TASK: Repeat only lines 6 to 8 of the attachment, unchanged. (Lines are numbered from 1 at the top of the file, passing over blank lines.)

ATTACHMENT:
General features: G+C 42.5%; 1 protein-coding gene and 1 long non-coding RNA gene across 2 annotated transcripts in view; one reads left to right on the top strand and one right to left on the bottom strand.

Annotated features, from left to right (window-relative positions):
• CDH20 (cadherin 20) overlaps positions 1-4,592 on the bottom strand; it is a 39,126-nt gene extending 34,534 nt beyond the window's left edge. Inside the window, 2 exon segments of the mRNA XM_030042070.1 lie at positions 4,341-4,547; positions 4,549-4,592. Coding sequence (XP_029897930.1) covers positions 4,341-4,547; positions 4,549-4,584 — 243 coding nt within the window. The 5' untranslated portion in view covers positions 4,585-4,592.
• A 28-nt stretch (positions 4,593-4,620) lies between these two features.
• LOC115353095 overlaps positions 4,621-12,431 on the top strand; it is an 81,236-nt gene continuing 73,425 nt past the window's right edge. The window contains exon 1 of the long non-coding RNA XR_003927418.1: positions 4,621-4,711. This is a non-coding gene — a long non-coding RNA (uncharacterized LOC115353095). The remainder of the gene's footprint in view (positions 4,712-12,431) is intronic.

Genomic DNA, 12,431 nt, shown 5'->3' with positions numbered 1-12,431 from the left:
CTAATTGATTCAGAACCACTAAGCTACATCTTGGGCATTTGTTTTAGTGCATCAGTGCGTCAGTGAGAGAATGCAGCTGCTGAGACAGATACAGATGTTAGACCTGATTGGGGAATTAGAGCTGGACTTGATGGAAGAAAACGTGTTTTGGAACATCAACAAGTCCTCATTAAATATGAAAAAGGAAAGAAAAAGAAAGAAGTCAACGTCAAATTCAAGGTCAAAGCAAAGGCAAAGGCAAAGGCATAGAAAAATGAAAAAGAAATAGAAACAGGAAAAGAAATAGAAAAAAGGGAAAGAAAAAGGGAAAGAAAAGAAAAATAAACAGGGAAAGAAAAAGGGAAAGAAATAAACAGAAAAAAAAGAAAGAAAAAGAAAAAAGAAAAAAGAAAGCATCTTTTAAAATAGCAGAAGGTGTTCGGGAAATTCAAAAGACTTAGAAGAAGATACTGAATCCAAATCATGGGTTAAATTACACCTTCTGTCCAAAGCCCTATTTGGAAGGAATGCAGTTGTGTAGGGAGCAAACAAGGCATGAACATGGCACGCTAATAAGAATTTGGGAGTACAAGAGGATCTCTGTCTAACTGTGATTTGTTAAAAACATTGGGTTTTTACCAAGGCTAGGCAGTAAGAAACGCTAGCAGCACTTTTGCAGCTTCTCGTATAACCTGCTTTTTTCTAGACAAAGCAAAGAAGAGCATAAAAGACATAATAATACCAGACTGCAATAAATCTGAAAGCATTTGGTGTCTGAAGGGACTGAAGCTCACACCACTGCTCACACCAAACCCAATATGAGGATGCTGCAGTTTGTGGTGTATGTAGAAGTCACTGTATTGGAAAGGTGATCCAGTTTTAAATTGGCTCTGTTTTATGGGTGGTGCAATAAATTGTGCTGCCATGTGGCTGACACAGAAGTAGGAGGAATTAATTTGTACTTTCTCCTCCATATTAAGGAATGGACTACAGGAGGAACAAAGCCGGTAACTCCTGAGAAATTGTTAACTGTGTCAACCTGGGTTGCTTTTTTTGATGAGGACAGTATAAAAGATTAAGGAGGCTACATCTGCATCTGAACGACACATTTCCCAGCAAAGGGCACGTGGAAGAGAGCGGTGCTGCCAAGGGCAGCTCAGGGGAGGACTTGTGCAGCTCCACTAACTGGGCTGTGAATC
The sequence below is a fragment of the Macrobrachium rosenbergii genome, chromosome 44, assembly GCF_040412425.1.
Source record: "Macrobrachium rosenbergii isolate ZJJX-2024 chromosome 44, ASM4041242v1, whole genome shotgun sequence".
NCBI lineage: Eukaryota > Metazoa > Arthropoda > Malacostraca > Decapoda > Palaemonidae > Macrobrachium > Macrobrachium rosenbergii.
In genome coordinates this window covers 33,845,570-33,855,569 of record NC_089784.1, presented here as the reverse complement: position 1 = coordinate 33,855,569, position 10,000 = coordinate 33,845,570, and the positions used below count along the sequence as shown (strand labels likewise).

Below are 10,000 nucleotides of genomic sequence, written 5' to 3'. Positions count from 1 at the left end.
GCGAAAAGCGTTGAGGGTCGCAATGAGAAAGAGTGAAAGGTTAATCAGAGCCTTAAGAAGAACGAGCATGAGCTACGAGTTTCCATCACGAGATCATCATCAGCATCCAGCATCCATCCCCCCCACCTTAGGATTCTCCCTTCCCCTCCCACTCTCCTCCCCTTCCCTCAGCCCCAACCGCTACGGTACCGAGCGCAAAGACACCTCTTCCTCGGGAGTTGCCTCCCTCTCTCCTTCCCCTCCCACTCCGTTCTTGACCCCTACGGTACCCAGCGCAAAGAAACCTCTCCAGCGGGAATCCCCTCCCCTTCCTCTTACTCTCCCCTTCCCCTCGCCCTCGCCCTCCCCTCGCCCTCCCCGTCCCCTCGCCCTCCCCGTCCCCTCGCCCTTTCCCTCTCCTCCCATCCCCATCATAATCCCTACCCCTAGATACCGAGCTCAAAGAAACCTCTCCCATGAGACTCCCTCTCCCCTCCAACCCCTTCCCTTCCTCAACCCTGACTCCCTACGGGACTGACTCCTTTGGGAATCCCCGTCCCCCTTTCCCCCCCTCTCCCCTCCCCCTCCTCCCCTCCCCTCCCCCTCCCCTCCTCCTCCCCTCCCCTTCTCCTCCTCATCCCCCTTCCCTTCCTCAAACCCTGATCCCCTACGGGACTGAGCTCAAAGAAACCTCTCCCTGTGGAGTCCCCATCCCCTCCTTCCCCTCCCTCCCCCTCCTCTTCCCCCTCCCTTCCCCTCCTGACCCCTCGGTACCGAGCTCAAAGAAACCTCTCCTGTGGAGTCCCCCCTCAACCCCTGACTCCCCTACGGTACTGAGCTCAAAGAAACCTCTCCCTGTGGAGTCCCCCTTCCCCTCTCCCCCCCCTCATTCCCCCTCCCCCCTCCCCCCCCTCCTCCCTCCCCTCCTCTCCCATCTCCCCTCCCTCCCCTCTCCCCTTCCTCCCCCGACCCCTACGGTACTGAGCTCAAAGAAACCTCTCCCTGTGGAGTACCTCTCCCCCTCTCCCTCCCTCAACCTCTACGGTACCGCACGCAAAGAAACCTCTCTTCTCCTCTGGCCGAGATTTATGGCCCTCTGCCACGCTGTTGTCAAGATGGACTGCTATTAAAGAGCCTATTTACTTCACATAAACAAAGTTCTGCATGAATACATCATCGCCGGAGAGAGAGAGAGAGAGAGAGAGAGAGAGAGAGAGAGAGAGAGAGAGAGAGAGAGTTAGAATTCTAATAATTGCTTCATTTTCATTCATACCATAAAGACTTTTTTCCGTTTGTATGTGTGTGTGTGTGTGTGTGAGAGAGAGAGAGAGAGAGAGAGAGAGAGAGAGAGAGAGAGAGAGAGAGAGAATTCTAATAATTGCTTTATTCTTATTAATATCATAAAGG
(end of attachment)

Genomic DNA, 12,431 nt, shown 5'->3' with positions numbered 1-12,431 from the left:
CTAATTGATTCAGAACCACTAAGCTACATCTTGGGCATTTGTTTTAGTGCATCAGTGCGTCAGTGAGAGAATGCAGCTGCTGAGACAGATACAGATGTTAGACCTGATTGGGGAATTAGAGCTGGACTTGATGGAAGAAAACGTGTTTTGGAACATCAACAAGTCCTCATTAAATATGAAAAAGGAAAGAAAAAGAAAGAAGTCAACGTCAAATTCAAGGTCAAAGCAAAGGCAAAGGCAAAGGCATAGAAAAATGAAAAAGAAATAGAAACAGGAAAAGAAATAGAAAAAAGGGAAAGAAAAAGGGAAAGAAAAGAAAAATAAACAGGGAAAGAAAAAGGGAAAGAAATAAACAGAAAAAAAAGAAAGAAAAAGAAAAAAGAAAAAAGAAAGCATCTTTTAAAATAGCAGAAGGTGTTCGGGAAATTCAAAAGACTTAGAAGAAGATACTGAATCCAAATCATGGGTTAAATTACACCTTCTGTCCAAAGCCCTATTTGGAAGGAATGCAGTTGTGTAGGGAGCAAACAAGGCATGAACATGGCACGCTAATAAGAATTTGGGAGTACAAGAGGATCTCTGTCTAACTGTGATTTGTTAAAAACATTGGGTTTTTACCAAGGCTAGGCAGTAAGAAACGCTAGCAGCACTTTTGCAGCTTCTCGTATAACCTGCTTTTTTCTAGACAAAGCAAAGAAGAGCATAAAAGACATAATAATACCAGACTGCAATAAATCTGAAAGCATTTGGTGTCTGAAGGGACTGAAGCTCACACCACTGCTCACACCAAACCCAATATGAGGATGCTGCAGTTTGTGGTGTATGTAGAAGTCACTGTATTGGAAAGGTGATCCAGTTTTAAATTGGCTCTGTTTTATGGGTGGTGCAATAAATTGTGCTGCCATGTGGCTGACACAGAAGTAGGAGGAATTAATTTGTACTTTCTCCTCCATATTAAGGAATGGACTACAGGAGGAACAAAGCCGGTAACTCCTGAGAAATTGTTAACTGTGTCAACCTGGGTTGCTTTTTTTGATGAGGACAGTATAAAAGATTAAGGAGGCTACATCTGCATCTGAACGACACATTTCCCAGCAAAGGGCACGTGGAAGAGAGCGGTGCTGCCAAGGGCAGCTCAGGGGAGGACTTGTGCAGCTCCACTAACTGGGCTGTGAATC
The sequence below is a fragment of the Macrobrachium rosenbergii genome, chromosome 44, assembly GCF_040412425.1.